I was a young mommy who needed her mommy.
To support me. To be the reassuring voice on the end of the phone. To truly engage my kids.
But she couldn’t — at least not nearly to the degree that I wanted or needed.
She wasn’t being mean. She didn’t intentionally try to hurt or abandon me. She loved me and my kids.
But, for a host of reasons, she was unable to give me what I so badly desired.
And it stung. Every time she disappointed me, it stung.
After her death and a great deal of maturity, I was able to understand more fully why she was unable to provide the nuturing and support I craved. And I truly let go of that hurt and embraced forgiveness.
In Matthew, Jesus asked His disciples to “wait for just one hour” while He was in need — the greatest need of any human at any time. Instead, they fell asleep. Did they intend to hurt Him? No, they loved Him. They had given up everything to follow Him. Yet, even as close as they were to Jesus, they did not realize how important it was for them to wait with Him and pray with Him.
In the Garden of Gethsemane, who was ultimately there for Jesus? Not the disciples — only His Father. Only God the Father knew His inmost needs and what He was about to endure.
Why do the people closest to us — our community — so often hurt us?
1. They are human. That’s right. Sometimes they might be selfish. Other times, weak. Maybe they are just clueless.
2. They can’t. For one reason or another, they are incapable physically or emotionally or both.
3. Our expectations are too high. We are looking to them for only things that only God can provide. Is it wrong to have certain expectations of the community around us? No, but we also should expect to be disappointed.
The only time we have control over what or how community ministers to one another is when we choose to take action. All of us will be hurt by someone in our church, our family or our relationships. What we do with the pain, is our choice.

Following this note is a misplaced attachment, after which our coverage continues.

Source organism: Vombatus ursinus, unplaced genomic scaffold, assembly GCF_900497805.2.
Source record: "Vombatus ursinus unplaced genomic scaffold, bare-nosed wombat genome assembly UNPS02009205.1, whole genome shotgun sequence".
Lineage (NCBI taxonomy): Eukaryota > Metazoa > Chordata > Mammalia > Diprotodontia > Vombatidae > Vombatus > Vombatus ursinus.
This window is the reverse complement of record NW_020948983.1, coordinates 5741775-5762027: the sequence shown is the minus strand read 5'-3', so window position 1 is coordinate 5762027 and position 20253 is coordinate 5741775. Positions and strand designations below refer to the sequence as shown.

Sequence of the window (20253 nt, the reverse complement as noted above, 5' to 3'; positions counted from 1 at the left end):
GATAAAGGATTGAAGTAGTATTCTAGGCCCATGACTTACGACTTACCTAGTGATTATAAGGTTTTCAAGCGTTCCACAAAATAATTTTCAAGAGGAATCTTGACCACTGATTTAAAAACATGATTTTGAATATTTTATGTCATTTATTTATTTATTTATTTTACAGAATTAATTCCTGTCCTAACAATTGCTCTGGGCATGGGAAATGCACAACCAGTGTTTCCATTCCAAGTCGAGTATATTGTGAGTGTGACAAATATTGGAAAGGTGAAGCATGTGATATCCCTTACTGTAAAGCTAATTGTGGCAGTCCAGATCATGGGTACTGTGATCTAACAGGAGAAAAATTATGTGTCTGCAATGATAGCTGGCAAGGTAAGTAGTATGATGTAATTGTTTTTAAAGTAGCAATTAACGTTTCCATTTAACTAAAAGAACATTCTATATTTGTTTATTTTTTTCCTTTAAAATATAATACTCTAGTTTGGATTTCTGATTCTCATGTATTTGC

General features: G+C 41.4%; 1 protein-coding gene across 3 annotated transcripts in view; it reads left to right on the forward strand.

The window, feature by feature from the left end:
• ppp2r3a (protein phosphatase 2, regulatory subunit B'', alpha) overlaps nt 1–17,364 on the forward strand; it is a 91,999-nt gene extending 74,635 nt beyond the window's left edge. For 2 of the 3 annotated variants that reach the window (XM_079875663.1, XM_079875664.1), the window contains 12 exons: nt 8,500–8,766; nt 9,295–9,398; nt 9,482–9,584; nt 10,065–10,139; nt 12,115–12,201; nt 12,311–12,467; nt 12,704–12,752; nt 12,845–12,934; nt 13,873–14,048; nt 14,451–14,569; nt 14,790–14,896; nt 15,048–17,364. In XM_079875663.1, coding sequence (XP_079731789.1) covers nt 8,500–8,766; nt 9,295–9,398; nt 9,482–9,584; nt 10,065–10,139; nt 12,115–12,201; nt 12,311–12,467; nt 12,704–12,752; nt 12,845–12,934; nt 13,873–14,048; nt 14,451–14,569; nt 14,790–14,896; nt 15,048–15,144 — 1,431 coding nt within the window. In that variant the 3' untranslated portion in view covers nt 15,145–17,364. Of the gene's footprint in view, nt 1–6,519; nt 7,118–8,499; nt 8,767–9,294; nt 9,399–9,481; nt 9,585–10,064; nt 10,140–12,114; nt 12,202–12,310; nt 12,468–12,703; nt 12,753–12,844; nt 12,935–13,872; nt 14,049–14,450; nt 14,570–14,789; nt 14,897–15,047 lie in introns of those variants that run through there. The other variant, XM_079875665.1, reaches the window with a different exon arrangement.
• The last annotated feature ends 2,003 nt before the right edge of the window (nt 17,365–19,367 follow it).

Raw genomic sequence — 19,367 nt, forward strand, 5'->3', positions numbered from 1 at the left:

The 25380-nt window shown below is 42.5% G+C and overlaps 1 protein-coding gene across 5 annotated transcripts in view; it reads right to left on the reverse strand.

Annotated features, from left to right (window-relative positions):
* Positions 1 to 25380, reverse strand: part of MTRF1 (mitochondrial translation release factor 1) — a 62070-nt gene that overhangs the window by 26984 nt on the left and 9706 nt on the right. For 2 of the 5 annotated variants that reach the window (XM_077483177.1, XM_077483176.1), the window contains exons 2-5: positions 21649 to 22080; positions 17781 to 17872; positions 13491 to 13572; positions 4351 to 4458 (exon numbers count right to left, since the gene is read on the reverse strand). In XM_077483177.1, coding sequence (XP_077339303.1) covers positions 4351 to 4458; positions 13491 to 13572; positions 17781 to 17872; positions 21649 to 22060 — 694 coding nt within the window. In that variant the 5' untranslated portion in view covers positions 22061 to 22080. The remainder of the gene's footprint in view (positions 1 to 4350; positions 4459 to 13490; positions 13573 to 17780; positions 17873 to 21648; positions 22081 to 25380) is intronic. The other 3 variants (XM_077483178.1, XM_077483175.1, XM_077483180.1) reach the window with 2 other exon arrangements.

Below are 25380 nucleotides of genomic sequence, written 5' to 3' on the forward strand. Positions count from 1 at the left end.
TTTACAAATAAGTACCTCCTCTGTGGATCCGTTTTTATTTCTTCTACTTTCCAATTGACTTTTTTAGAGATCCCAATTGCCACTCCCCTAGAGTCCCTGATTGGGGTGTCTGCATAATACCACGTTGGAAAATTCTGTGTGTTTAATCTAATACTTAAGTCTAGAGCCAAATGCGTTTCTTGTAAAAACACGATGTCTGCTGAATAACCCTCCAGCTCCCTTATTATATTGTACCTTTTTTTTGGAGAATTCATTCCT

Only through the loving forgiveness of Christ can we transform our hurt into healing — for both ourselves and others. Otherwise, we will wallow in the “poor, pitiful me” state for far longer that God intended. We are called to forgive as God forgave us. He knows that will make us happy and also spread His gospel.
So how exactly do we forgive past hurts by community?
1. Tell them why they hurt us and give them a chance for reconciliation.
2. Recognize that even Peter wasn’t capable at all times. Even though he denied Jesus three times, God still used him as the rock on which to build His church. Talk about second chances!
3. Accept that only God can provide true peace, acceptance and understanding. Depending on human beings to fill the God-shaped hole in your heart will always lead you to disappointment. Only God promises to never leave us or forsake us.
Finally, and perhaps most importantly, give others what you feel you’ve been denied. Turn that hurt into healing by recognizing and meeting needs in others.
Our own hurt is what motivates us to minister to moms. Let’s not let our wounds go to waste.